We make it! After more than 8 hours in transit, for a journey that might only take 3 hours as the crow flies…we arrive at our hotel in Ramallah. We quickly drop our bags, I go change some dollars into NIS (new israeli shekels) and we all go over to the Al-Kasabah Theatre for tonight’s performance of Zweiland by Sasha Waltz’ Company. The show is amazing, the theatre is beautiful, the audience is packed and they leap to their feet for a standing ovation. Later on we eat a late dinner with the Sasha Walz dancers and learn that the evening reception has been cancelled due to a car accident involving a family member of our host organization.
By morning we learn that this accident has resulted in the death of Maitha Khoury, the daughter of the Chairman of the Board of our host organization, Sareyyet Ramallah. Tragically, this lovely 14 year old girl was heading home from a basketball game when her car flipped over. We also learn that our hotelier, Munther Qare, was driving behind Maitha’s car. When Munther jumped out to help the crash victims, he discovers that his daughter Nadine was also in this car, riding with Maitha, as they are best friends. Ambulances are few and far between in Ramallah, and there are no Jaws of Life, so Munther and other bystanders lift the car with their bare hands and transport the young girls to the hospital.
So this morning is the dawn of a miracle for Munther, and a tragic loss for the Sareyyet community. Sareyyet is an 80 year old community organization dedicated especially to youth development; not only do they sponsor the Ramallah Contemporary Dance Festival, but also many sports, recreation and community programs for people of all ages. This loss is felt by the community at large, and so the day is set aside for funeral preparations. Our show tonight is cancelled.
We take this unplanned day off to walk our new city, and to attend Maitha’s funeral at the Greek Orthodox Church near the Old City. We walk in the funeral procession, quietly joining the hundreds of young people, women and men who gather to honor Maitha and her family. Intense is not a strong enough word to describe what it is like to attend a funeral in Ramallah. Somehow knowing that so many young lives are cut short here, that so many youth shed tears and march solemnly for their peers, resonates in this moment. It makes me realize how powerful media images are – do we even imagine that people in Ramallah deal with everyday tragedies alongside those that come with living under occupation?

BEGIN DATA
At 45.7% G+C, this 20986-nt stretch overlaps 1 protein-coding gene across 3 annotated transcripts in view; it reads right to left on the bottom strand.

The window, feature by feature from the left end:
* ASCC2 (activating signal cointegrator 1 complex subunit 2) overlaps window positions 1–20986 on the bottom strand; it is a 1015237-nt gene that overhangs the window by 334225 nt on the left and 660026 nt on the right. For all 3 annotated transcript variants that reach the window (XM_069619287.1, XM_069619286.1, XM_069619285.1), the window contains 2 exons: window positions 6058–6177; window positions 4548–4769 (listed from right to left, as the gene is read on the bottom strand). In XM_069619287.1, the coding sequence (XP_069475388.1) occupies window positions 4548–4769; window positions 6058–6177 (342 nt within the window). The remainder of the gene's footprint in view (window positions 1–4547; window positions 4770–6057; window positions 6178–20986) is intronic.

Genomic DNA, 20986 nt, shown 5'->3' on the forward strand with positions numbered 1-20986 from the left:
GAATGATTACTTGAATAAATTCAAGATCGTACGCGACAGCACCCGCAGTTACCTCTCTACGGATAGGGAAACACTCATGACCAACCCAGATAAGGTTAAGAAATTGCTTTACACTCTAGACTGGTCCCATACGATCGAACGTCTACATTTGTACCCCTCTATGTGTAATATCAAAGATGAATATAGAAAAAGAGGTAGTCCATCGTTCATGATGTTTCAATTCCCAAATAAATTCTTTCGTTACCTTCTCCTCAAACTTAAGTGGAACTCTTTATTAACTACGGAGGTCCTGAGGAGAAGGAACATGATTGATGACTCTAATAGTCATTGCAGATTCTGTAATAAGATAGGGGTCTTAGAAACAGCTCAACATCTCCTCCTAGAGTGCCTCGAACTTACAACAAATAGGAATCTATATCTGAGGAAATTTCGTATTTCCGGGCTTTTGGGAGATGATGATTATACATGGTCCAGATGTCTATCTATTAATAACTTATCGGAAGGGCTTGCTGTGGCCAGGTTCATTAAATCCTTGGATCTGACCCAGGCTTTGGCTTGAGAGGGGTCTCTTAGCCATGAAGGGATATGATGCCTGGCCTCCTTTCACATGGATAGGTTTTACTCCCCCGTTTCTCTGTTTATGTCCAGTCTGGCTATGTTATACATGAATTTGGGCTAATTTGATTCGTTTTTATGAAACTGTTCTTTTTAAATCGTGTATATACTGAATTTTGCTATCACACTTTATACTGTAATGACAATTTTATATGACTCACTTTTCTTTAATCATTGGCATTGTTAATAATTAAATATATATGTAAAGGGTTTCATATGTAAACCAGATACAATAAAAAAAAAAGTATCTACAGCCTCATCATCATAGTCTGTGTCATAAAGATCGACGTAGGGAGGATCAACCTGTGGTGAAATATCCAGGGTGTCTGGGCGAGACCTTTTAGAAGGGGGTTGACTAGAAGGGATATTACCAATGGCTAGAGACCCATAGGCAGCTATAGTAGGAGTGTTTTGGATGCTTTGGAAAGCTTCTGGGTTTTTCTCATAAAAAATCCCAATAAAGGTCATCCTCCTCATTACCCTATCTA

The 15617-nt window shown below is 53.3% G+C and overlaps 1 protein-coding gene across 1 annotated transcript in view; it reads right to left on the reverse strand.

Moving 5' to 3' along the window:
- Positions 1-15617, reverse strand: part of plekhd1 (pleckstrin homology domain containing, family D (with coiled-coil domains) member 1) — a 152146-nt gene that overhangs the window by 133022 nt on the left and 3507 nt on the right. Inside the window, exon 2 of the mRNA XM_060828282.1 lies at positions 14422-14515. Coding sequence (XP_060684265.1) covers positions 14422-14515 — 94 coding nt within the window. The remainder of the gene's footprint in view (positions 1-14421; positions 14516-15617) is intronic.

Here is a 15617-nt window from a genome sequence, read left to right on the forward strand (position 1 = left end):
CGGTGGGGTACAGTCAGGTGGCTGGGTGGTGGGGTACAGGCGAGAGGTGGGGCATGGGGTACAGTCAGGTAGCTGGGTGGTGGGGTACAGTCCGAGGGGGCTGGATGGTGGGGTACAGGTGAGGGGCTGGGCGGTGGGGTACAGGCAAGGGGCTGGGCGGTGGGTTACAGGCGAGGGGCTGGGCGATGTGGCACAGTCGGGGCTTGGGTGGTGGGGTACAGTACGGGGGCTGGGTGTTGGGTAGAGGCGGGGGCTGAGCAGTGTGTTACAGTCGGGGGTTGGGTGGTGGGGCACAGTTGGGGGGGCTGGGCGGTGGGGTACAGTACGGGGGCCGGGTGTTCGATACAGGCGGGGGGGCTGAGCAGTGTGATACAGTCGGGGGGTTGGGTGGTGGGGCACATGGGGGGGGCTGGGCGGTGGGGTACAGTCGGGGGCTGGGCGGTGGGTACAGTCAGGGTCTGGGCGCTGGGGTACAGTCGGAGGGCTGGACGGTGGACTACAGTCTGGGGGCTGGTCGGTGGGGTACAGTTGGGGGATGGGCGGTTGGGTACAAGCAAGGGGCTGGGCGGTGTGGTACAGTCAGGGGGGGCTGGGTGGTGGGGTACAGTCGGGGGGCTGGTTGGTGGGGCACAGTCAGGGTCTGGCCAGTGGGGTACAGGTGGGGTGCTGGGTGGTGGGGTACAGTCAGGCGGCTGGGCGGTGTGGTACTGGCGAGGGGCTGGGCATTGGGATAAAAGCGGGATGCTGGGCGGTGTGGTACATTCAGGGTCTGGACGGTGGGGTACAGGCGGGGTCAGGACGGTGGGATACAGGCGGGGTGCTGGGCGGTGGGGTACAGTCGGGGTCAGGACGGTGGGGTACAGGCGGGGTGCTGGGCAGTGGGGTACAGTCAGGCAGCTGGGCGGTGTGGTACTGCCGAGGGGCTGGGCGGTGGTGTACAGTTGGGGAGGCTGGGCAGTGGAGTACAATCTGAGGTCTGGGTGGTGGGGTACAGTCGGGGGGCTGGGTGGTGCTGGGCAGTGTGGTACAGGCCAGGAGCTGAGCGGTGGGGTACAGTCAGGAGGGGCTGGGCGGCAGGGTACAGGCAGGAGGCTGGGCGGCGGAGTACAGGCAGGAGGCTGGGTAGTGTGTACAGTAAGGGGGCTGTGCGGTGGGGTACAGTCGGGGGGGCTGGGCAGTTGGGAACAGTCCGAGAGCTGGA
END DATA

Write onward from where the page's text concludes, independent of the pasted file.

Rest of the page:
We find out later that night that Maitha’s father, Sareyyet’s Chairman, has decided not to cancel the dance festival, even though tradition would dictate 3 days with no official events at Sareyyet. We learn that the presence of all the dancers and international guests at the funeral have brought him comfort; that he knows that this day – like every other – is not in their hands; that they are accustomed to working under such unexpected difficulty; the shows must go on.
We are rescheduled to perform 4 days later. Of course, we rearrange our plans for the week, and head off to Bethlehem for the day….
Frances Sedayao’s blog:
It’s 3 a.m. I’m sitting in bed wondering why I am not able to sleep on this last night we are here in Amman. It could very well be the coffee I had after dinner. But wait. I chased that down with 2 glasses of wine, which, for those who know me, will knock me right out.
So I wonder. Could this be that I had fallen in love? Yes, I had fallen in love with…the lamb shawarma i had for lunch today, courtesy of Nina; the darling Jordanian kids who waved and smiled at Becky Chun as we ventured the Citadel of Amman today; the Theatre staff at the Cultural Center who tendered us with laughter, stories, and a brief comraderie which has already bridged future connections; the sound and art of the Arabic language of which about 5 words I know at present; the openness, beauty, and hospitality of ‘men’ in Jordan; the wealth of history and legacy that live in the rocks, the air, the land and its people, the women of Amman, mysterious and lovely behind their pashminas; the boy in the wheelchair, eyes-shut, mouth open, seemingly near death, the pure angel of Amman; the traffic patrol woman who stood in the midst of Amman’s superhighway at the height of rush hour traffic; that same woman who governed at least 3 lanes of traffic in 4 different directions in a city where men dominate the streets.
So I wonder. How soon, if ever, will I get over the heartbreak of unrequited love? Will the pure angel of Amman still be sitting in his wheelchair tomorrow? Does the woman on the highway wear her pashmina at home? Does she have a husband and kids to go home to and cook for? What are her dreams and does she love lamb shawarmas as much as I do? Will I return here?
When I fall in love, I dance. So I wonder, Amman shall we dance again?